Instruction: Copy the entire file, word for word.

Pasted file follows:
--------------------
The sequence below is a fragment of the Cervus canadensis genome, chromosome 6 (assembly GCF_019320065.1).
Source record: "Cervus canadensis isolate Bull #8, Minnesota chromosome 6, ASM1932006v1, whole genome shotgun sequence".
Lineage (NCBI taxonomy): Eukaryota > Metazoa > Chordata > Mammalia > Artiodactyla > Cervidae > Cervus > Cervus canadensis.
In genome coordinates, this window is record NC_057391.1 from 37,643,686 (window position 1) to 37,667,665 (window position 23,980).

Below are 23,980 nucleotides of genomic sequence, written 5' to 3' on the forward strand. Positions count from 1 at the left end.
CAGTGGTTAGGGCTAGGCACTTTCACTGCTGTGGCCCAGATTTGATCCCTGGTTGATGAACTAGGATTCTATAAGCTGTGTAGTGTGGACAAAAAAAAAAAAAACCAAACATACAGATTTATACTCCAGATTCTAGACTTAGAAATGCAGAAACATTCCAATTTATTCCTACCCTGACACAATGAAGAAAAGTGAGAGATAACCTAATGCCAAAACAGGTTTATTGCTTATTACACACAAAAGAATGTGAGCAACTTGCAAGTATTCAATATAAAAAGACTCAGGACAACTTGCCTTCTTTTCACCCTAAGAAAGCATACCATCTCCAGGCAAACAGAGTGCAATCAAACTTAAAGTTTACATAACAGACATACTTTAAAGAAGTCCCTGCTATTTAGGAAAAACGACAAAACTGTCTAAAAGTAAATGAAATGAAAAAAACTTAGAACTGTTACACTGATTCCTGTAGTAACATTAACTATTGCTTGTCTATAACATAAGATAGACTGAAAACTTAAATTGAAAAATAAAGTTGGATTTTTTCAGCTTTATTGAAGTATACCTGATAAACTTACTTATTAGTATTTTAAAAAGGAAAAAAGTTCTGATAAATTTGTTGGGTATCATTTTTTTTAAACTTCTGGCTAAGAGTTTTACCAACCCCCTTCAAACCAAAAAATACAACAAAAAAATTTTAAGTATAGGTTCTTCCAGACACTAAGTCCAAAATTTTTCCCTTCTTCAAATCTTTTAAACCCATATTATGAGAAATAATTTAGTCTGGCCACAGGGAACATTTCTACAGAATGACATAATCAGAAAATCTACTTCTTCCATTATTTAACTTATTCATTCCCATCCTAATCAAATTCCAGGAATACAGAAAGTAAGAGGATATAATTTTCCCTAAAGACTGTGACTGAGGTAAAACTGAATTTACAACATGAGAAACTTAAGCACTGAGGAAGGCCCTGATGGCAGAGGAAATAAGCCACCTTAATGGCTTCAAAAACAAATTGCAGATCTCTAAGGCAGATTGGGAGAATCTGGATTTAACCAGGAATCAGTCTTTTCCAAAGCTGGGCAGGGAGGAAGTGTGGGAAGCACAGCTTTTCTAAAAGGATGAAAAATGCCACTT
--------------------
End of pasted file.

The sequence below is a fragment of the Cervus canadensis genome, chromosome 6 (assembly GCF_019320065.1).
Source record: "Cervus canadensis isolate Bull #8, Minnesota chromosome 6, ASM1932006v1, whole genome shotgun sequence".
Lineage (NCBI taxonomy): Eukaryota > Metazoa > Chordata > Mammalia > Artiodactyla > Cervidae > Cervus > Cervus canadensis.
In genome coordinates, this window is record NC_057391.1 from 37,643,686 (window position 1) to 37,667,665 (window position 23,980).

Below are 23,980 nucleotides of genomic sequence, written 5' to 3' on the forward strand. Positions count from 1 at the left end.
CAGTGGTTAGGGCTAGGCACTTTCACTGCTGTGGCCCAGATTTGATCCCTGGTTGATGAACTAGGATTCTATAAGCTGTGTAGTGTGGACAAAAAAAAAAAAAACCAAACATACAGATTTATACTCCAGATTCTAGACTTAGAAATGCAGAAACATTCCAATTTATTCCTACCCTGACACAATGAAGAAAAGTGAGAGATAACCTAATGCCAAAACAGGTTTATTGCTTATTACACACAAAAGAATGTGAGCAACTTGCAAGTATTCAATATAAAAAGACTCAGGACAACTTGCCTTCTTTTCACCCTAAGAAAGCATACCATCTCCAGGCAAACAGAGTGCAATCAAACTTAAAGTTTACATAACAGACATACTTTAAAGAAGTCCCTGCTATTTAGGAAAAACGACAAAACTGTCTAAAAGTAAATGAAATGAAAAAAACTTAGAACTGTTACACTGATTCCTGTAGTAACATTAACTATTGCTTGTCTATAACATAAGATAGACTGAAAACTTAAATTGAAAAATAAAGTTGGATTTTTTCAGCTTTATTGAAGTATACCTGATAAACTTACTTATTAGTATTTTAAAAAGGAAAAAAGTTCTGATAAATTTGTTGGGTATCATTTTTTTTAAACTTCTGGCTAAGAGTTTTACCAACCCCCTTCAAACCAAAAAATACAACAAAAAAATTTTAAGTATAGGTTCTTCCAGACACTAAGTCCAAAATTTTTCCCTTCTTCAAATCTTTTAAACCCATATTATGAGAAATAATTTAGTCTGGCCACAGGGAACATTTCTACAGAATGACATAATCAGAAAATCTACTTCTTCCATTATTTAACTTATTCATTCCCATCCTAATCAAATTCCAGGAATACAGAAAGTAAGAGGATATAATTTTCCCTAAAGACTGTGACTGAGGTAAAACTGAATTTACAACATGAGAAACTTAAGCACTGAGGAAGGCCCTGATGGCAGAGGAAATAAGCCACCTTAATGGCTTCAAAAACAAATTGCAGATCTCTAAGGCAGATTGGGAGAATCTGGATTTAACCAGGAATCAGTCTTTTCCAAAGCTGGGCAGGGAGGAAGTGTGGGAAGCACAGCTTTTCTAAAAGGATGAAAAATGCCACTT